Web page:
• Abram was ordered by God to leave the land of his birth and sojourn in the foreign land of Canaan (Genesis 12:1). Moses, for his part, fled his native home, of Egypt, and sojourned in the foreign land of Midian (Exodus 2:15).
  • Pharaoh begged Abram to leave Egypt once God had begun to inflict plagues upon that country, because of Abram’s wife (Genesis 12:17-19). Likewise, the Pharaoh of the Exodus begged Moses to leave Egypt because of the Ten Plagues (Exodus 12:31-32).

 

Innumerable other simple comparisons may be found but there is also a more far-reaching similarity between Genesis and the other Pentateuchal books. I. Kikawada and A. Quinn (Before Abraham Was, Ignatius Press, San Francisco, 1985) have discerned a five-part structure shared by Genesis and the rest of the Pentateuch, as well as multiple chiasms, pointing to a striking unity of thought throughout the entire Pentateuch. This similarity of structure is further compelling evidence in favour of Mosaic compilation of Genesis and authorship of the last four books. Most striking of all, however, as we shall see, is the similarity between the lives of these two great Patriarchs – so much so that we find Moses portraying himself as a second Noah, his story being ‘a miniature flood story’ (p. 115).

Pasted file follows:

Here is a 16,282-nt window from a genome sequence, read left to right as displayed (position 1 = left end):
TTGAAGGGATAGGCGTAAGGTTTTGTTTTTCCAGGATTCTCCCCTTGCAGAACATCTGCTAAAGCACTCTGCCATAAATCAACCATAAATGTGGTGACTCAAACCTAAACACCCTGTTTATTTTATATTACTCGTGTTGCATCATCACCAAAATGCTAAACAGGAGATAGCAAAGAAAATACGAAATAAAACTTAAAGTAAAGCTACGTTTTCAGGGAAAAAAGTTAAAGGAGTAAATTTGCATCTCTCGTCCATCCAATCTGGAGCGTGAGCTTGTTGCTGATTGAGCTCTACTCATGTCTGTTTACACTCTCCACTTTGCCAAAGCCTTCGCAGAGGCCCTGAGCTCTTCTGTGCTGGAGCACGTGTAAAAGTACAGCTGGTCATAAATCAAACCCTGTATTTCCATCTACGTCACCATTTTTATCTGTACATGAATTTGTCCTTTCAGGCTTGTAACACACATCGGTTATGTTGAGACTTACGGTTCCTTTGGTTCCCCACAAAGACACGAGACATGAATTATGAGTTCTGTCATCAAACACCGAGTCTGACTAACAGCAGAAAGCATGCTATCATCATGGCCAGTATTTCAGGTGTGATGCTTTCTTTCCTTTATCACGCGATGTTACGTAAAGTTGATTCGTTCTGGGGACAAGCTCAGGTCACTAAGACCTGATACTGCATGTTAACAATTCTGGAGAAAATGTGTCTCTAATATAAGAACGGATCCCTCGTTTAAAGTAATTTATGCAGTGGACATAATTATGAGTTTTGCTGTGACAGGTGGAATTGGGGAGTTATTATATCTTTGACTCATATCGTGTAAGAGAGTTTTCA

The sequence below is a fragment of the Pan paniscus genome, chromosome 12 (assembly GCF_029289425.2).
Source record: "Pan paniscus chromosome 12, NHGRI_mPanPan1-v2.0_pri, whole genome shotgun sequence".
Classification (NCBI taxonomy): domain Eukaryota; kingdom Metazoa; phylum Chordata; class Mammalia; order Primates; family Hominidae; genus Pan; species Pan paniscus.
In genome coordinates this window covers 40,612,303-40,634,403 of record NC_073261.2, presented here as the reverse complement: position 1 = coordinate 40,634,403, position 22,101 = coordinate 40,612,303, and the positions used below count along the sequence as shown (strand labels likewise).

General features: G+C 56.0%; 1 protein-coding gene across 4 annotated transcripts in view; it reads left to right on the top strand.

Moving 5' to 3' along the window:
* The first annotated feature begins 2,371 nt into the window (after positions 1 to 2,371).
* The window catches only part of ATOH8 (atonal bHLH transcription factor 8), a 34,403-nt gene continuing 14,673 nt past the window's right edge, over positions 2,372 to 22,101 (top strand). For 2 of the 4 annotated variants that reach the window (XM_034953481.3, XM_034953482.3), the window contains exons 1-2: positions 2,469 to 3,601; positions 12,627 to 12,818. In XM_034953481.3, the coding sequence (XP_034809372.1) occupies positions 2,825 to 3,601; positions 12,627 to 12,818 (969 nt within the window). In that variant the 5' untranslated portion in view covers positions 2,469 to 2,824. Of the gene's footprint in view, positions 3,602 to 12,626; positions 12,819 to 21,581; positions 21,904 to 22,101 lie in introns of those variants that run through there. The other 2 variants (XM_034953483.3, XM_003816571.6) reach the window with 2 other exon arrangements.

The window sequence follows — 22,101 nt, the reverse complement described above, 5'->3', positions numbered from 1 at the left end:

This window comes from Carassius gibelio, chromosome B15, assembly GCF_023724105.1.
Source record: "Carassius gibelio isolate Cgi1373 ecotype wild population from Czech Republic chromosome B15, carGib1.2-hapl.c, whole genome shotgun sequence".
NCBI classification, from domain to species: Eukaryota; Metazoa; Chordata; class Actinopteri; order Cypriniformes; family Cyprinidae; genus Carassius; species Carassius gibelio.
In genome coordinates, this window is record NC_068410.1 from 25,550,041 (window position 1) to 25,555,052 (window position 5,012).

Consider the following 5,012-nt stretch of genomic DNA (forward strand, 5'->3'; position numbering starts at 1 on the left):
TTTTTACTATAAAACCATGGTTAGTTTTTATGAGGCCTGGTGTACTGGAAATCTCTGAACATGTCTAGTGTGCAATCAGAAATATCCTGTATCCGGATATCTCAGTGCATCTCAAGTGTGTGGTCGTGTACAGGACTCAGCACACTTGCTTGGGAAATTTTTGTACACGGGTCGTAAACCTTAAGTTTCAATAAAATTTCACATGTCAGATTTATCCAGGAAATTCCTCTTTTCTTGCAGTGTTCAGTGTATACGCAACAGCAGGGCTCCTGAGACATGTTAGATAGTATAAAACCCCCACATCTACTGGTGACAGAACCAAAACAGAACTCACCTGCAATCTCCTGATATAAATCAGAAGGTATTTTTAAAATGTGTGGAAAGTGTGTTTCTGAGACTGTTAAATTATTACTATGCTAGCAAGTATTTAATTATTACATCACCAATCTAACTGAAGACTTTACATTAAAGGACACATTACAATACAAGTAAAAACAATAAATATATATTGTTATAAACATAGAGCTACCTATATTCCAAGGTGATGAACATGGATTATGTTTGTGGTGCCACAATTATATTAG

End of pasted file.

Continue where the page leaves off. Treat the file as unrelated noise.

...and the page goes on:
B: Comparisons between Noah and Moses

 

According to Kikawada and Quinn,

 

In the spirit of good creation, the author of Exodus 2:10 borrows the words of Genesis. When Moses’ mother sees her newborn son, how good he is, she cannot help defying Pharaoh’s command by hiding her son. And then when she can no longer hide him, she seeks some other way to save her son (2:2-3). The famous story of the baby Moses in the basket of bulrushes corresponds to Noah’s Flood and to the Great Flood of Atrahasis. The story occupies the same relative position in Exodus 1-2 as did Noah’s Flood in Genesis and the Great Flood in Atrahasis. All three stories contain the motif of salvation of a hero from the water … In addition to the motif parallels between the Genesis and Exodus flood stories noted above, there are lexical-syntactical parallels that demonstrate the Moses story to be a miniature flood story. These parallels are found in the description of how Noah is to build his têbah: ark and how Moses’ mother constructs the têbah: basket for her child. Noah was commanded:

 

‘Make for yourself a têbah of gopher wood …. and pitch it with pitch inside and outside (Genesis 6:14)’.

 

Exodus describes the actions of Moses’ mother thus: